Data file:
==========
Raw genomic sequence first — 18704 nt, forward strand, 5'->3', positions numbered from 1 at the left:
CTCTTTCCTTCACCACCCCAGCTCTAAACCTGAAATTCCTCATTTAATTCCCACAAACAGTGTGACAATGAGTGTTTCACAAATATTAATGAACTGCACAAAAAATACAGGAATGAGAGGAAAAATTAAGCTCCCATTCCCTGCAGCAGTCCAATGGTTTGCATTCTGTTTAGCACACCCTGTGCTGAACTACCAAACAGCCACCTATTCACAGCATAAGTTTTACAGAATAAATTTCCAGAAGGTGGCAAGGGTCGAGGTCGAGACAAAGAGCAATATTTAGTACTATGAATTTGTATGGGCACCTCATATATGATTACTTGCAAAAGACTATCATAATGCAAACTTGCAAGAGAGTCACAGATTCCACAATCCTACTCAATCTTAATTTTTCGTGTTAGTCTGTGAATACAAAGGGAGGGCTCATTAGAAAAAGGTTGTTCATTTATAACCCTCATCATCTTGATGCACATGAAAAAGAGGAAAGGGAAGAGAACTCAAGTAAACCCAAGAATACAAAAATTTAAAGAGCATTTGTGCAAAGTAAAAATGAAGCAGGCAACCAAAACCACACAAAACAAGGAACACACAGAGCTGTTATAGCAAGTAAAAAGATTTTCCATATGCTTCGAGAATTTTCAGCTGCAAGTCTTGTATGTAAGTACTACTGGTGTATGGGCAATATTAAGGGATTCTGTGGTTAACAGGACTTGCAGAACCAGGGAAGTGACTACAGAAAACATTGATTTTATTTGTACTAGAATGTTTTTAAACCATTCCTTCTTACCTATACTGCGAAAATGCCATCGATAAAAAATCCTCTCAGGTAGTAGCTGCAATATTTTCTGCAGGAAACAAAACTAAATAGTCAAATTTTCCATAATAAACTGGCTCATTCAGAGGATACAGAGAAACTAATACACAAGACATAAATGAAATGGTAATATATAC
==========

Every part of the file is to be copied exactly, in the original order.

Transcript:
Raw genomic sequence first — 18704 nt, forward strand, 5'->3', positions numbered from 1 at the left:
CTCTTTCCTTCACCACCCCAGCTCTAAACCTGAAATTCCTCATTTAATTCCCACAAACAGTGTGACAATGAGTGTTTCACAAATATTAATGAACTGCACAAAAAATACAGGAATGAGAGGAAAAATTAAGCTCCCATTCCCTGCAGCAGTCCAATGGTTTGCATTCTGTTTAGCACACCCTGTGCTGAACTACCAAACAGCCACCTATTCACAGCATAAGTTTTACAGAATAAATTTCCAGAAGGTGGCAAGGGTCGAGGTCGAGACAAAGAGCAATATTTAGTACTATGAATTTGTATGGGCACCTCATATATGATTACTTGCAAAAGACTATCATAATGCAAACTTGCAAGAGAGTCACAGATTCCACAATCCTACTCAATCTTAATTTTTCGTGTTAGTCTGTGAATACAAAGGGAGGGCTCATTAGAAAAAGGTTGTTCATTTATAACCCTCATCATCTTGATGCACATGAAAAAGAGGAAAGGGAAGAGAACTCAAGTAAACCCAAGAATACAAAAATTTAAAGAGCATTTGTGCAAAGTAAAAATGAAGCAGGCAACCAAAACCACACAAAACAAGGAACACACAGAGCTGTTATAGCAAGTAAAAAGATTTTCCATATGCTTCGAGAATTTTCAGCTGCAAGTCTTGTATGTAAGTACTACTGGTGTATGGGCAATATTAAGGGATTCTGTGGTTAACAGGACTTGCAGAACCAGGGAAGTGACTACAGAAAACATTGATTTTATTTGTACTAGAATGTTTTTAAACCATTCCTTCTTACCTATACTGCGAAAATGCCATCGATAAAAAATCCTCTCAGGTAGTAGCTGCAATATTTTCTGCAGGAAACAAAACTAAATAGTCAAATTTTCCATAATAAACTGGCTCATTCAGAGGATACAGAGAAACTAATACACAAGACATAAATGAAATGGTAATATATAC